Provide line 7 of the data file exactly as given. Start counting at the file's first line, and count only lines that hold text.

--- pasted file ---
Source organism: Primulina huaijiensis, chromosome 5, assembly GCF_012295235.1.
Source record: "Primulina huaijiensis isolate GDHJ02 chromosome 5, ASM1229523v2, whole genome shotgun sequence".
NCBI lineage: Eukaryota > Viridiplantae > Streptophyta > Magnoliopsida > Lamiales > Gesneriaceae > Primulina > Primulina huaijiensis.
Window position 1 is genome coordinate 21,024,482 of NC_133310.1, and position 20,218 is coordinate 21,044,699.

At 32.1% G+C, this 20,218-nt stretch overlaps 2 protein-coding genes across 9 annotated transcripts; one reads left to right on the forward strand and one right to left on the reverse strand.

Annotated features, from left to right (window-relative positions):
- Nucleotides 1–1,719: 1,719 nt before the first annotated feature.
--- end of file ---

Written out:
- Nucleotides 1–1,719: 1,719 nt before the first annotated feature.